Ingrid (and Tam & LadyM). At the most basic level BDSM is all in your head. I can have as much fun spanking a guy I’ve tied up with his own necktie and using my leather belt as I can doing an elaborate rope tie and using a special paddle. ‘Cause it’s not about the props. Yes it’s fun staging an elaborate scene because you get the buildup of anticipation to go with it.

    I think that’s where people who don’t look into the scene go wrong. They think it’s all about the toys. But you’re your mnd is the house is where you live, you don’t need more than a few basic necessities to live there, but the decorations make you happy.

  • Nodding my head here at many of your points. To me, as an author, a reader, and yes, a practitioner, the psychological D/s dynamic is more important — and sexy! — than the accompanying whips, chains, and/or blistered red bottoms. (Of course, I like those elements too, but give me the motivation behind the act if you want to turn me on!)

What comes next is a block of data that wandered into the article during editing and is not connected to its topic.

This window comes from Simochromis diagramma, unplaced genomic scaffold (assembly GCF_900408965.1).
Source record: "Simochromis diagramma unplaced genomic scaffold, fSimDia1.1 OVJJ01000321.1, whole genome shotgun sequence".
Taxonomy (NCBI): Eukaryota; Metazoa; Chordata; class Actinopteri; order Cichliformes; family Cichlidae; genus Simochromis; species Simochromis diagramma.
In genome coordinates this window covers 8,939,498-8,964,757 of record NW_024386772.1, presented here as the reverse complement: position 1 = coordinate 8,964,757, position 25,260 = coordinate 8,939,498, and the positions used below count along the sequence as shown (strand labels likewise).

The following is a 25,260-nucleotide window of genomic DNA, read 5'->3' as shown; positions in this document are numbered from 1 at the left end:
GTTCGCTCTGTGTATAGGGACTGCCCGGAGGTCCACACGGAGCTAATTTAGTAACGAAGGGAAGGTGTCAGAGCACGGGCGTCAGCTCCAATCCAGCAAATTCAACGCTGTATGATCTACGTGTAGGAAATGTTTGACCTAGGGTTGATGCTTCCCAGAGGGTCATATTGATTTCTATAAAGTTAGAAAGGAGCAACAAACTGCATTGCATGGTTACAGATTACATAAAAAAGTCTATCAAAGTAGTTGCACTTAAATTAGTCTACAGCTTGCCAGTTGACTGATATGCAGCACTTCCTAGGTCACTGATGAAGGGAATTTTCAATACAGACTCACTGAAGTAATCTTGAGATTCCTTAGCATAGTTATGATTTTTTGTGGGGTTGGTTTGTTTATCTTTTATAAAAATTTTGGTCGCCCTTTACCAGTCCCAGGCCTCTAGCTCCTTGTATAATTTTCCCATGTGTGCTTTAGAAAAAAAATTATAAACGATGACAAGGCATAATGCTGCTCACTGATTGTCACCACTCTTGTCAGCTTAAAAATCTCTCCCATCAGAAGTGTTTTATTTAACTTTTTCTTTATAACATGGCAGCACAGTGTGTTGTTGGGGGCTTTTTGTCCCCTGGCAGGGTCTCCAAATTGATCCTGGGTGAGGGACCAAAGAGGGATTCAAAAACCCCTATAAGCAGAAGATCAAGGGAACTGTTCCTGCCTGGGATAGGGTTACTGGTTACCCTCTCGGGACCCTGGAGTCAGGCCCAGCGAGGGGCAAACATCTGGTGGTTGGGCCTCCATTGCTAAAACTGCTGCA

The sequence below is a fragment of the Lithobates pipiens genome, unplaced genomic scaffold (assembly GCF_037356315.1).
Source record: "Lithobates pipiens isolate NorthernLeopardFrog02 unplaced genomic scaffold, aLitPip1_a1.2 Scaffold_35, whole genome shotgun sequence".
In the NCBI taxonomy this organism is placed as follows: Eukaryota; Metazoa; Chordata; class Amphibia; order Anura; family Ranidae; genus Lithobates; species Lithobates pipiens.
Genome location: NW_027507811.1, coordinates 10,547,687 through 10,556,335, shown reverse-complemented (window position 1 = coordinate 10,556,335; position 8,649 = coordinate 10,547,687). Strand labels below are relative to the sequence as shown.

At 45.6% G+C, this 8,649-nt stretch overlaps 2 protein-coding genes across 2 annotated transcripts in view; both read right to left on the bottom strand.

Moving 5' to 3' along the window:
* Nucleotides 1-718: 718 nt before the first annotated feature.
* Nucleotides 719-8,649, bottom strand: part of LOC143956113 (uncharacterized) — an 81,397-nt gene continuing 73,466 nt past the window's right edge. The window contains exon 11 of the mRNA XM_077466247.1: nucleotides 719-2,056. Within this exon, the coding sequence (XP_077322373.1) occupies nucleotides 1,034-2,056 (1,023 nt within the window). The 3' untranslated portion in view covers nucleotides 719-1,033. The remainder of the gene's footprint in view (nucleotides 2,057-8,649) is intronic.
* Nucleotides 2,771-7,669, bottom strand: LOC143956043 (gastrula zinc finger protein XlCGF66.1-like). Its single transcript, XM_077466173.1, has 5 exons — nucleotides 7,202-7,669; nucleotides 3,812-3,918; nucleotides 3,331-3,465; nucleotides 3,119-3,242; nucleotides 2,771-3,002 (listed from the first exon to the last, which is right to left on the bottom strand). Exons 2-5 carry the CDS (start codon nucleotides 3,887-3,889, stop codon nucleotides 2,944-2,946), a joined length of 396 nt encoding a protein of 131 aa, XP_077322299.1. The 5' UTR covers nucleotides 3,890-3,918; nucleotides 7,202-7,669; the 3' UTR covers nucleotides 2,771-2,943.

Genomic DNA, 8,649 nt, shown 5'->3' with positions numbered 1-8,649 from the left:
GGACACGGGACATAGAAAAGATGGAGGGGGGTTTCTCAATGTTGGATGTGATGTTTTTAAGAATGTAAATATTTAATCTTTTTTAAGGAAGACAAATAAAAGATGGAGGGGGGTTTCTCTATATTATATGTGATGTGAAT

***
    And thank you for pointing out that, just as no two vanilla relationships are alike, neither or any two BDSM relationships. A “how to” manual should serve as guide, not bible, and good fiction reflects this reality and variety.

  • Woof back at ya, James! And thank you for writing such a well-thought-out article. You know I share this pet peeve (people writing BDSM who have no real clue about it and haven’t bothered to do any research). I love that you address how ‘lifestyle’ can have such a variety of meanings, depending on the individuals involved, and I really, really love that you addressed safety issues-something too many people don’t consider before playing. As an author who has been involved in BDSM for over 20 years, I feel it’s my responsibility to touch on these issues in my books-even though they’re fiction-rather than perpetuate myths that can harm those trying this sort of sensual play for the first time-and I know you do, too. Thank you for that. :)

  • Katrina, yeah, I know switches involved in relationships with other switches and they play way differently than a D/s pair would. My idea of a hard limit is some other dude’s idea of just warming up. Realizing that goes a long way to making a book or your own life work.